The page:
I’m currently reading Jennifer Finney Boylan’s book, Stuck in the Middle With You: A Memoir of Parenting in Three Genders.

Jenny’s premise in this book is to explore the nature and character of parenting, in light of her experience of being a transgender parent of two sons. She has interludes between her story where she interviews others about their ideas and experiences of parenting.

Her interview with Edward Albee, American playwright, recently deceased in 2016, struck me when I read it. I knew I was in for it at the end of Jenny’s introduction: “Albee being Albee, of course, he started asking me questions the moment I stepped through the door.” I love that. As much as I love finding answers to things, you can’t find an answer without good questions.

Edward Albee was  a gay man, who didn’t have any children of his own. He was adopted and referred to his adoptive family as “those people.” He was, however, a teacher, and Jenny Boylan, once upon a time, was one of his students.

I started thinking about a blog post as I read this quote from Albee in the interview:

“If life is not complex, what’s the point of living it?”

What’s the point, indeed. What a great question. As much as we may all yearn for simplicity sometimes, a removal from problems, our greatest moments are usually born from adversity. Many of us have to struggle to find out who we are, and that’s the most complex part of our lives.

More quotes from Albee that continue the story:

“…there are some of us who want to find out – create ourselves – and others who wish to be whatever they want us to be.”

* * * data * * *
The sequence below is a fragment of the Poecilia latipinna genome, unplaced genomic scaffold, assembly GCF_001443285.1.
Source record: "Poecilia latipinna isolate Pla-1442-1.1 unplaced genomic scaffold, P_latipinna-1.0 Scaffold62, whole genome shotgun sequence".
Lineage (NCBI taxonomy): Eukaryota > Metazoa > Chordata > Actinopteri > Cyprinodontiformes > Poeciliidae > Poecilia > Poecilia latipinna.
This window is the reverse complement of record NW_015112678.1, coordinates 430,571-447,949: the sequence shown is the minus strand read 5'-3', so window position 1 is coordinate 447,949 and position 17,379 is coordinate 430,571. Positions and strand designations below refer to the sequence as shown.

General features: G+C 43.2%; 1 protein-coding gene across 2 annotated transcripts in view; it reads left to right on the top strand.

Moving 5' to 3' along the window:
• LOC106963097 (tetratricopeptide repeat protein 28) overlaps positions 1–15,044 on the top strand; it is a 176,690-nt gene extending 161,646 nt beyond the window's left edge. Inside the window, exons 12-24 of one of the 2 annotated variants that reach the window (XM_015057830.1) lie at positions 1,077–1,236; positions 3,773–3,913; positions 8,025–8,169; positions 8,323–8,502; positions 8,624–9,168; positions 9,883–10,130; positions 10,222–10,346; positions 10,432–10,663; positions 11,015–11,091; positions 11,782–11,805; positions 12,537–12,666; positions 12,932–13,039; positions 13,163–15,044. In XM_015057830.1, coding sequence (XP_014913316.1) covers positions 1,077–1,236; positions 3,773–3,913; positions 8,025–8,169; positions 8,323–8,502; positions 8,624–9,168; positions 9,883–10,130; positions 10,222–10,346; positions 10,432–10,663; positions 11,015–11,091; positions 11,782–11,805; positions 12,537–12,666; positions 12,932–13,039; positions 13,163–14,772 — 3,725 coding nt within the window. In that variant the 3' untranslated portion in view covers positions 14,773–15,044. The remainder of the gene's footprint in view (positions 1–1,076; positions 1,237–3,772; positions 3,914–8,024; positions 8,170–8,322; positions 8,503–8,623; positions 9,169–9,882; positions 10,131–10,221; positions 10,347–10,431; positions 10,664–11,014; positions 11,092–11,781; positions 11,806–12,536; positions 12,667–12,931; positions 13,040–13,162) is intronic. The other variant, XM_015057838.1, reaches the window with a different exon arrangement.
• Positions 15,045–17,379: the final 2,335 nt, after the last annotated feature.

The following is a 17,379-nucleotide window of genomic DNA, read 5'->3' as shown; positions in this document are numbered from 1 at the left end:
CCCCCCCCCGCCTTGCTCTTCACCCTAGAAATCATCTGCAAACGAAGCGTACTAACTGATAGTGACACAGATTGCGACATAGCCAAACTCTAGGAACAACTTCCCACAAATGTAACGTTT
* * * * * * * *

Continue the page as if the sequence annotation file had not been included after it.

“There is no one to tell you who you are except yourself.”

“Because a lot of people have to abandon all the things that they’re supposed to be and their entire upbringing if that’s not who they are.”

“It was a wonderful feeling of liberation that I could get on with the business of being who I was. I knew what I was giving up. I wasn’t crazy. I knew I was giving up wealth and comfort and all of that stuff, but I’d gotten my education. I’d gotten what I needed. Enough to spend the next ten years undoing a lot of stuff and finding out totally who I needed to be.”

“Don’t you have to be ruthless if you’re going to become who you need to be? Don’t you have to be ruthless?”  “….you have to be ruthless in response to other people’s reaction.”

Ruthless. The choice of that word in the context of that sentence…ruthless. It’s beyond the platitudes of ‘never give up’. ‘Maintain your integrity’. Definition: “Without pity or compassion, cruel, merciless.”

This hit me. Jenny didn’t mention this, but I wonder if it hit her too. A current flowing in this book is the worry of the effects that her transition is going to have on her sons; that her sons didn’t have a typical father figure. The concern is palpable. The struggle her family went through to survive and remain intact was not negligible. Like many trans people that I know, there’s a regret too – ‘I’m sorry I’ve put you all through this, just so I can be me.’

I know that feeling. I’ve apologized for being myself much more often than I’ve allowed any praise for who I am into my heart. You can’t be apologetic and ruthless at the same time. Edward Albee was utterly unapologetic about being himself, including being a gay man in a time where that was more of a challenge. Trans issues are front and center stage now, and not whispered about in the shadows. It’s time to be more ruthless and much less apologetic.

When Jenny pressed for what Albee would have wanted to have taught a son of his own:

“That when you get to the end of it you should be okay with the fact that you dealt pretty honorably with yourself and other people and didn’t compromise too much.”

 

 

A noble goal indeed.

With many thanks:

Boylan, Jennifer Finney. Stuck in the Middle with You: A Memoir of Parenting in Three Genders. Crown/Archetype. Kindle Edition.

 

 

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